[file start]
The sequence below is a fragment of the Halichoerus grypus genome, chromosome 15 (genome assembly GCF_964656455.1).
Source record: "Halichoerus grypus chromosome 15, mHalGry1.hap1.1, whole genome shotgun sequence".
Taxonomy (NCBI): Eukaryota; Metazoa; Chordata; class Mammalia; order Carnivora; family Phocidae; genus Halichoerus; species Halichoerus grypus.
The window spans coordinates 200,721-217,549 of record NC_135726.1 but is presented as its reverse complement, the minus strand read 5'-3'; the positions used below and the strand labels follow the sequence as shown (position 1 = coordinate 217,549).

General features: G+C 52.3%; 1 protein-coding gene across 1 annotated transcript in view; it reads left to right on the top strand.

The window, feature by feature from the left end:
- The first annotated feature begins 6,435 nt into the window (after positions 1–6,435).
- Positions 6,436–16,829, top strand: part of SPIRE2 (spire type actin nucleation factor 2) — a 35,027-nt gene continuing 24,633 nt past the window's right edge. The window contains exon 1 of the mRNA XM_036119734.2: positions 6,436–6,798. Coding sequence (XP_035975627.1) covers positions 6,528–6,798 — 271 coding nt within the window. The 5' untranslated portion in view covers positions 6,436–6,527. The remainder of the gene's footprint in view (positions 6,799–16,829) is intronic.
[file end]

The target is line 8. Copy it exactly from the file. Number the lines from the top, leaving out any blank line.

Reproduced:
- Positions 6,436–16,829, top strand: part of SPIRE2 (spire type actin nucleation factor 2) — a 35,027-nt gene continuing 24,633 nt past the window's right edge. The window contains exon 1 of the mRNA XM_036119734.2: positions 6,436–6,798. Coding sequence (XP_035975627.1) covers positions 6,528–6,798 — 271 coding nt within the window. The 5' untranslated portion in view covers positions 6,436–6,527. The remainder of the gene's footprint in view (positions 6,799–16,829) is intronic.